I am working on a new illustrated cocktail piece inspired by the classic French liquor called Absinthe, La Fée Verte (The Green Fairy).
This is a brief summary on the origins of Absinthe:
Henriette Henriod, often called “Mother Henriod”, said that she had always been aware of the medical benefits of wormwood. In the second third of the 18th century, she produced an elixir made of wormwood in her hometown in Couvet, Switzerland, which was used to cure various diseases. Major Dubied quickly recognized the rising demand for this elixir, so he bought the recipe, and together with his future son-in-law, Henri-Louis Pernod, he opened the “Dubied Father & Son” distillery in 1798. After a few successful years, Henri-Louis Pernod decided to found his own business. And with the first distillery in Couvet becoming too small, he crossed the borders, and opened the first “Pernod Fils” distillery in Pontarlier, France, in 1805. Since then, Pernod is a name that always will be associated with absinthe.
With the beginnings of the industrial production of absinthe, it was decided, that it was necessary to modify the recipe of the wormwood elixir to satisfy the growing number of customers. The bitterness was reduced through:
– using less wormwood in the recipe
– using more anise and fennel
Read the whole post here.
Doing further research on the Absinthe formula, I found this informative post from Wikihow.com. Following their recipe, I began to draw the following ingredients involved in the formation of Absinthe: Wormwood, hyssop (whole plant), Chinese star anise (fruit/flower), anise seeds, fennel seeds, lemon balm, coriander and thyme.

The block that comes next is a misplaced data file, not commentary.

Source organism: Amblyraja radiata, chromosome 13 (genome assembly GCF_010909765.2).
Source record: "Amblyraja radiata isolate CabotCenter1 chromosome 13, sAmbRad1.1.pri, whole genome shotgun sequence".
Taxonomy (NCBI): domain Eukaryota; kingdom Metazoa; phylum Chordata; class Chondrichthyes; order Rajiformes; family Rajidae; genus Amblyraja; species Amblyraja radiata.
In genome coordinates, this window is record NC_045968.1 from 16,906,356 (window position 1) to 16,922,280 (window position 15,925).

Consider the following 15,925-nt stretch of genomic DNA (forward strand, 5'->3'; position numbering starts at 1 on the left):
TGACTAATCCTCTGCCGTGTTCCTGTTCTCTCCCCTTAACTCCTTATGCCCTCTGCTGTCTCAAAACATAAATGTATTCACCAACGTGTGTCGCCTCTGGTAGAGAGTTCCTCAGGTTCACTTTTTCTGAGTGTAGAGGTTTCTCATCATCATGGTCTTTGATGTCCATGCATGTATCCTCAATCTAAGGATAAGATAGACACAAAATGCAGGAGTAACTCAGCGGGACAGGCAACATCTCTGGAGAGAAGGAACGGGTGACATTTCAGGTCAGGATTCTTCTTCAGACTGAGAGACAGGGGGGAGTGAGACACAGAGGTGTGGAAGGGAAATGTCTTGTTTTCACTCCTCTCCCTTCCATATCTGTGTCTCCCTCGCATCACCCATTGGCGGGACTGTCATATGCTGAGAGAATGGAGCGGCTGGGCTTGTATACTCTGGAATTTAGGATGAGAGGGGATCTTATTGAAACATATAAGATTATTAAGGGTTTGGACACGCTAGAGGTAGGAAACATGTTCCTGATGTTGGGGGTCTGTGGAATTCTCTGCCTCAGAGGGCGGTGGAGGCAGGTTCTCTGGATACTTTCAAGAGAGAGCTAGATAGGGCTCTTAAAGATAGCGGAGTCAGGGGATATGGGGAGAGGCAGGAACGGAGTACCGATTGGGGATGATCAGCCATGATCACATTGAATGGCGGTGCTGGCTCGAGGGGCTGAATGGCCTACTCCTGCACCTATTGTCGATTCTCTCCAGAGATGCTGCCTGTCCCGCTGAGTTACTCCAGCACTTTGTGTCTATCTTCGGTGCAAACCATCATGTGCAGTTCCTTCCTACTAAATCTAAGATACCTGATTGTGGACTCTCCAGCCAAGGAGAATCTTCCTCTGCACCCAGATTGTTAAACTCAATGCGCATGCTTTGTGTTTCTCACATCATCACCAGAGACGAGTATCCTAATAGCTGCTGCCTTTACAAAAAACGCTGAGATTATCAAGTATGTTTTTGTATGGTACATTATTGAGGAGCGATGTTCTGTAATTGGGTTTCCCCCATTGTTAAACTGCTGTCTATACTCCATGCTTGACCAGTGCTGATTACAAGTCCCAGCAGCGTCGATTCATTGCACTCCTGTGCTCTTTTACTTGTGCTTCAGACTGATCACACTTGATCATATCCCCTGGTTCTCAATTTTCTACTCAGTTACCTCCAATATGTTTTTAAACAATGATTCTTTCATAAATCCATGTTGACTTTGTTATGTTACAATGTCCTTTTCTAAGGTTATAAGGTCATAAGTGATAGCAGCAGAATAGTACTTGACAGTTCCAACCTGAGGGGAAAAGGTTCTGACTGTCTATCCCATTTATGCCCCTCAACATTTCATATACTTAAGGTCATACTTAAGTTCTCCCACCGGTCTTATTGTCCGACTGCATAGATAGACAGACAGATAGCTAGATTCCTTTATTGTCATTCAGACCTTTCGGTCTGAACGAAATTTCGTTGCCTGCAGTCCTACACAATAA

The colour palette of this artwork is clearly inspired by the popular Green Fairy name associated with Absinthe.
I wanted to create a glowing visual experience. All the elements of this piece have been vector drawn, except for the green spirit in the glass:
The message of this piece arose from a brainstorming session with colleagues, Tim Allan and Sarah Graham at Rotson Studios. Sarah suggested the idea of replacing absinthe by absence in the popular saying “absence makes the heart grow fonder”; and Tim added the poetic sentence “makes the mind go wander”. I loved both ideas so I started working on them straight away.
The reason behind the breaking up of the word ab·sinthe in my artwork lies in the relationship between the meaning of the Latin prefix, ab– and the message of the piece itself.
The English prefix ab-, which means “away,” appears in many English vocabulary words.” You can remember that the prefix ab– means “away” via the word absence, for someone who is absent is “away” from a place.
The sugar cube and flames draw your eyes up towards the lettering surrounding the message.
Absinthe, La Fée Verte, is an illustrated cocktail artwork that glows in the dark and keep us dreaming. Full artwork coming soon!
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